The first time I made the pasta fagioli calabrese with the anise my teenager noticed the licorice undertones right away–and didn’t like them. She still ate it, but mentioned she’d rather have less anise and more spinach (I know, more spinach? I think I’m actually raising my kids to love spinach as much as I do). The next time I served it, my oldest didn’t even notice the anise. And my younger two who hadn’t liked their pasta mingling with so many other ingredients had no comment on the anise but were diligently trying to pick out any red peppers they found. By the end of the meal my oldest professed this was ‘one of her favorite dishes.’ Beyond the anise, the other big winner in this meal was the white canneloni beans (my substitute instead of butter beans). The combination of sweet anise, little tube pasta, beans, spinach, Parmesan cheese, and Italian sausage went over well with my crew (even if I had to eat all the red peppers my youngest two corralled to the side of their plates).
Your turn–have you cooked with anise/fennel? What did you think?
Kum-what? I let my 13-year-old chose something new for us to try in the produce section. Her find–kumquats. As you can see from the picture, they look like oranges in the shape of a grape. But apparently there’s a debate as to whether they belong in the citrus family or deserve their own designation. I say kumquats are in a category all their own.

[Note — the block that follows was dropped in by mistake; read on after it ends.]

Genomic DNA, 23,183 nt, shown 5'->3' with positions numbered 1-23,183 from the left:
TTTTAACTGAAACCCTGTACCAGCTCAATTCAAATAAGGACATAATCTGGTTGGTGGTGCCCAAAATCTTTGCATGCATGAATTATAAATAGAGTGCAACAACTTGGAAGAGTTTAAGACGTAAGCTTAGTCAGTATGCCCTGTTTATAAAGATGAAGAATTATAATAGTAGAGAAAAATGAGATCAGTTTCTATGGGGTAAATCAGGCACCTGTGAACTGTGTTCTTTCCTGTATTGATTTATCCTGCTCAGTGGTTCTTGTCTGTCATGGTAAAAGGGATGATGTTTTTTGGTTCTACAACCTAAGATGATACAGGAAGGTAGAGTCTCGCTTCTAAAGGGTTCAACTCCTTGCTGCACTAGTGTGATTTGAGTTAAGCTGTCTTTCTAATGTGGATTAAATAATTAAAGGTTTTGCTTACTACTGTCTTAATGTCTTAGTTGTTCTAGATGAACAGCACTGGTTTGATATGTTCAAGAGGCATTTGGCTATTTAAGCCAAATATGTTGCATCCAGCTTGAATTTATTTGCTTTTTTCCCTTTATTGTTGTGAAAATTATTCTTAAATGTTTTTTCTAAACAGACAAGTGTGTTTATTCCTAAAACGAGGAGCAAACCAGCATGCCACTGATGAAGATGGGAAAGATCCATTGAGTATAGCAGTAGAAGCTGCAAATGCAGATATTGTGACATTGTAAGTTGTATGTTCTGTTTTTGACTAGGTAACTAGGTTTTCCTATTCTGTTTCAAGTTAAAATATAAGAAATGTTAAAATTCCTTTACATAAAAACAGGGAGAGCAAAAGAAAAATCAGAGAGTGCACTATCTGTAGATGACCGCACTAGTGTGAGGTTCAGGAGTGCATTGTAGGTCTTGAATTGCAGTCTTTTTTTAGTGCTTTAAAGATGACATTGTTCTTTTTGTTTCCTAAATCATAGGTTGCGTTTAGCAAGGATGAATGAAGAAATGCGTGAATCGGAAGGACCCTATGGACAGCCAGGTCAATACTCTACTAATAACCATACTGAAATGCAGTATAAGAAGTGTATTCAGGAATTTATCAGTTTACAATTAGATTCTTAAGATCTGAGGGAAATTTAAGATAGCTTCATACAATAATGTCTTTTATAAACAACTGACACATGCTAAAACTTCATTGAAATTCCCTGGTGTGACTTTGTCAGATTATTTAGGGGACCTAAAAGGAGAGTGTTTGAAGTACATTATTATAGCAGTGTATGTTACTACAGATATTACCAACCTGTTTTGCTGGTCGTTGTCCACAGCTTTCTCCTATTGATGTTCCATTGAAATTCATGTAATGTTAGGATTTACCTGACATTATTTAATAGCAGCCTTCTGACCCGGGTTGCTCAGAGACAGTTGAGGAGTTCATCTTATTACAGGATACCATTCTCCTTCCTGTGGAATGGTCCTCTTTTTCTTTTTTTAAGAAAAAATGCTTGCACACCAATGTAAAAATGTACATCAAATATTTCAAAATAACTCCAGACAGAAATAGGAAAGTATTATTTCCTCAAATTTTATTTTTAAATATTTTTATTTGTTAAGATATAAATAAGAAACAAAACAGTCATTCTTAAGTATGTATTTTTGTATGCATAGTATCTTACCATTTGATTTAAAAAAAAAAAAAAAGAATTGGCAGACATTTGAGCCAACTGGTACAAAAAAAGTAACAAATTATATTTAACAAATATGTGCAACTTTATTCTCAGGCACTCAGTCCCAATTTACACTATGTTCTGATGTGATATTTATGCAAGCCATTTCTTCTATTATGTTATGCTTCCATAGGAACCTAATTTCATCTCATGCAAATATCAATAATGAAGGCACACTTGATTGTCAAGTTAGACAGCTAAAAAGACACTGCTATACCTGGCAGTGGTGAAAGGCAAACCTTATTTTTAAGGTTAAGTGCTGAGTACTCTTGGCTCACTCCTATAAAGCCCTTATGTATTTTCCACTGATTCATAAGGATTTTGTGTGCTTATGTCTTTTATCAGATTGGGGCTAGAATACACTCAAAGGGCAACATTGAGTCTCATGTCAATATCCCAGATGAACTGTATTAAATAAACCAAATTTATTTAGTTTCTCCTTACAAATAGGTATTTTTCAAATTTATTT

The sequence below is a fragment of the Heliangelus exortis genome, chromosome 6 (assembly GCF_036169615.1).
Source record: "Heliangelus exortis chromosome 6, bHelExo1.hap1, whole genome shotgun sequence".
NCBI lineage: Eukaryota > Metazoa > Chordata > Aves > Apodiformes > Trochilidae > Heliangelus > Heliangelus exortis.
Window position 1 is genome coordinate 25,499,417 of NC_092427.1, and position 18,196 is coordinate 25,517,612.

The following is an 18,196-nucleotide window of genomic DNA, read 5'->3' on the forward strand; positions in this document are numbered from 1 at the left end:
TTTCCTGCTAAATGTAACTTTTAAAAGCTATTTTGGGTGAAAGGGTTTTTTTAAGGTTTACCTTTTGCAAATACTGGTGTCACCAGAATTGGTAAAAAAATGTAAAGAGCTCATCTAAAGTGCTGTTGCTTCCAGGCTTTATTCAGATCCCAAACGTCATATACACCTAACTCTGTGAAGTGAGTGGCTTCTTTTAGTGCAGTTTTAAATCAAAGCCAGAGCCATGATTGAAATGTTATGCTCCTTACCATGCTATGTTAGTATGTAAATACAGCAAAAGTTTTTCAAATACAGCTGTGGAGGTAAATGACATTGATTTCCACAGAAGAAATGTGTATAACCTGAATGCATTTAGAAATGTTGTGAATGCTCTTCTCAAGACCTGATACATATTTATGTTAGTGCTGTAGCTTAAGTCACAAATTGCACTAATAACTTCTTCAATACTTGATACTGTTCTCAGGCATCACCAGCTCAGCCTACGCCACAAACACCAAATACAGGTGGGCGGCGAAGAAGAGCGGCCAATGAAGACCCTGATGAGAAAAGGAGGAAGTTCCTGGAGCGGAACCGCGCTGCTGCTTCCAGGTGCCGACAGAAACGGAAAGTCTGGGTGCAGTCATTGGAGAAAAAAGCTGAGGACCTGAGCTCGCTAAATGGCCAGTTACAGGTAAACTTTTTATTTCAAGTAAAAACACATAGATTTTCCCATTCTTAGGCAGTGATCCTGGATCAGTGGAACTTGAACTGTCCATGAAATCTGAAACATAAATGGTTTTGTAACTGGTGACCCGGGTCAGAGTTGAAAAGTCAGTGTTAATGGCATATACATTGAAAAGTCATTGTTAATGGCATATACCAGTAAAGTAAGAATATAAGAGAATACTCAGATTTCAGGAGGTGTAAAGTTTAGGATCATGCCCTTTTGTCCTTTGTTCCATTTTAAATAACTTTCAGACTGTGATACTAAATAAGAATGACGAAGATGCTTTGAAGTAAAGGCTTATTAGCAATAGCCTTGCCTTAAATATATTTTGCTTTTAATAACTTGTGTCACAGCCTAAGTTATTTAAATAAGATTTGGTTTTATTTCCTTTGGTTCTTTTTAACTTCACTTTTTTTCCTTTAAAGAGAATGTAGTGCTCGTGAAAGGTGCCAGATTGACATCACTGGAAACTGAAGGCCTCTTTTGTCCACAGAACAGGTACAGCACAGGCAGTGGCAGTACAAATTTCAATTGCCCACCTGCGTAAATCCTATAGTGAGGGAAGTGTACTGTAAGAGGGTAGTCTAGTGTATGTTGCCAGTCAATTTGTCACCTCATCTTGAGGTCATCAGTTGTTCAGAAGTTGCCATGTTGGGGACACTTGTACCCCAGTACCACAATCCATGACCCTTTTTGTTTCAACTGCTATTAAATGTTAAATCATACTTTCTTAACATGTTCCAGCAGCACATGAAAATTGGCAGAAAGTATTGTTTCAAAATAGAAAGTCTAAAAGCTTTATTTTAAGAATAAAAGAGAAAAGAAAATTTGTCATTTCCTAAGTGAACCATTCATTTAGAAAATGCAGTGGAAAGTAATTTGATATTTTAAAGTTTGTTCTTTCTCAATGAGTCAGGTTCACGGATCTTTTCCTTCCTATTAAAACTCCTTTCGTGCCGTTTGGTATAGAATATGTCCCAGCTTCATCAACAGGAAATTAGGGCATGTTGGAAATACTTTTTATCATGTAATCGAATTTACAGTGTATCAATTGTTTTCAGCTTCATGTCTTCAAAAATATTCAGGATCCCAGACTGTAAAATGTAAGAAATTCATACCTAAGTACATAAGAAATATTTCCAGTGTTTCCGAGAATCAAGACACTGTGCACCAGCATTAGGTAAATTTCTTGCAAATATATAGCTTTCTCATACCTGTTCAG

They taste exactly the reverse of what you’d expect (and you eat them whole). The sweet outside rind encases the wickedly sour fruit inside. It was fun to watch my kids give ‘em a try. My middle daughter kept asking, “Are you sure you eat the skin too?” It wasn’t until she bit in that the sour punch hit her. Instant pucker face.
You can eat kumquats like you would grapes (although 2 or 3 and I’d had enough sourness) and/or experiment with them to add a sweet-sour taste to different dishes. To use them in other dishes, cut them in half and remove the seeds then add them to a blender to create a puree. My puree went into some kumquat cookies (I’ll pass along the recipe next week), but if you had any leftover–which I didn’t–I was thinking you could freeze them in small packets and use them to add a zing to barbecue sauce, a viniagrette, so many possibilities. Now I just need to get more kumquats!